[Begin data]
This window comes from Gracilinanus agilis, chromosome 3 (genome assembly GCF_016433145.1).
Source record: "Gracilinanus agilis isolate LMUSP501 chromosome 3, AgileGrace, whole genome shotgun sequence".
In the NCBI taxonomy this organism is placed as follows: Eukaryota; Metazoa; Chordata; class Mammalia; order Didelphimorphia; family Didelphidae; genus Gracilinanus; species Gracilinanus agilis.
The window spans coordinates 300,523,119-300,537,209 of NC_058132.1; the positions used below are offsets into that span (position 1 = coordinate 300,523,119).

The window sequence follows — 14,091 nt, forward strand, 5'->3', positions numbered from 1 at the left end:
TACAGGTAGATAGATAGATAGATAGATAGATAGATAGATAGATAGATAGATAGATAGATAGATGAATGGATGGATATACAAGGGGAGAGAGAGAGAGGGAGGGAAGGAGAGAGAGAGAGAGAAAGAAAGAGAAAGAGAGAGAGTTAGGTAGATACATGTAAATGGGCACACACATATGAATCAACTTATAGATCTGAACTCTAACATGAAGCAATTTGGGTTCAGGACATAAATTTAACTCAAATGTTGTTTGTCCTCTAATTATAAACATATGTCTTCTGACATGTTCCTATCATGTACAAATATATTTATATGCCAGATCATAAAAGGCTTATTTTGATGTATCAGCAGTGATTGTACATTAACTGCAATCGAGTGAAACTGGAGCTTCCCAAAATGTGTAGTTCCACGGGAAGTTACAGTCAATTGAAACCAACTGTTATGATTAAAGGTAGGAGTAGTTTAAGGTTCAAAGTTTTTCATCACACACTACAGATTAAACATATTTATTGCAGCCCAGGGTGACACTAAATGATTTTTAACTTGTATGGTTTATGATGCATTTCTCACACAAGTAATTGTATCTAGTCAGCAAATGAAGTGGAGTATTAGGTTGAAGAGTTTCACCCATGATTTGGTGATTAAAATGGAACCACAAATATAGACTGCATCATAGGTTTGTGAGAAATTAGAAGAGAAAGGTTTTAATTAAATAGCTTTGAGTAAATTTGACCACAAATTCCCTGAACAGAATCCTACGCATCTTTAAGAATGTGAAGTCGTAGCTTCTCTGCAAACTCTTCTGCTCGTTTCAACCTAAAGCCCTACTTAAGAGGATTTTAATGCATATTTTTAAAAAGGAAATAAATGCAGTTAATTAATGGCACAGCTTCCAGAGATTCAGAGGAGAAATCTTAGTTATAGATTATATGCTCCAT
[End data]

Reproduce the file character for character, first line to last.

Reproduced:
This window comes from Gracilinanus agilis, chromosome 3 (genome assembly GCF_016433145.1).
Source record: "Gracilinanus agilis isolate LMUSP501 chromosome 3, AgileGrace, whole genome shotgun sequence".
In the NCBI taxonomy this organism is placed as follows: Eukaryota; Metazoa; Chordata; class Mammalia; order Didelphimorphia; family Didelphidae; genus Gracilinanus; species Gracilinanus agilis.
The window spans coordinates 300,523,119-300,537,209 of NC_058132.1; the positions used below are offsets into that span (position 1 = coordinate 300,523,119).

The window sequence follows — 14,091 nt, forward strand, 5'->3', positions numbered from 1 at the left end:
TACAGGTAGATAGATAGATAGATAGATAGATAGATAGATAGATAGATAGATAGATAGATAGATGAATGGATGGATATACAAGGGGAGAGAGAGAGAGGGAGGGAAGGAGAGAGAGAGAGAGAAAGAAAGAGAAAGAGAGAGAGTTAGGTAGATACATGTAAATGGGCACACACATATGAATCAACTTATAGATCTGAACTCTAACATGAAGCAATTTGGGTTCAGGACATAAATTTAACTCAAATGTTGTTTGTCCTCTAATTATAAACATATGTCTTCTGACATGTTCCTATCATGTACAAATATATTTATATGCCAGATCATAAAAGGCTTATTTTGATGTATCAGCAGTGATTGTACATTAACTGCAATCGAGTGAAACTGGAGCTTCCCAAAATGTGTAGTTCCACGGGAAGTTACAGTCAATTGAAACCAACTGTTATGATTAAAGGTAGGAGTAGTTTAAGGTTCAAAGTTTTTCATCACACACTACAGATTAAACATATTTATTGCAGCCCAGGGTGACACTAAATGATTTTTAACTTGTATGGTTTATGATGCATTTCTCACACAAGTAATTGTATCTAGTCAGCAAATGAAGTGGAGTATTAGGTTGAAGAGTTTCACCCATGATTTGGTGATTAAAATGGAACCACAAATATAGACTGCATCATAGGTTTGTGAGAAATTAGAAGAGAAAGGTTTTAATTAAATAGCTTTGAGTAAATTTGACCACAAATTCCCTGAACAGAATCCTACGCATCTTTAAGAATGTGAAGTCGTAGCTTCTCTGCAAACTCTTCTGCTCGTTTCAACCTAAAGCCCTACTTAAGAGGATTTTAATGCATATTTTTAAAAAGGAAATAAATGCAGTTAATTAATGGCACAGCTTCCAGAGATTCAGAGGAGAAATCTTAGTTATAGATTATATGCTCCAT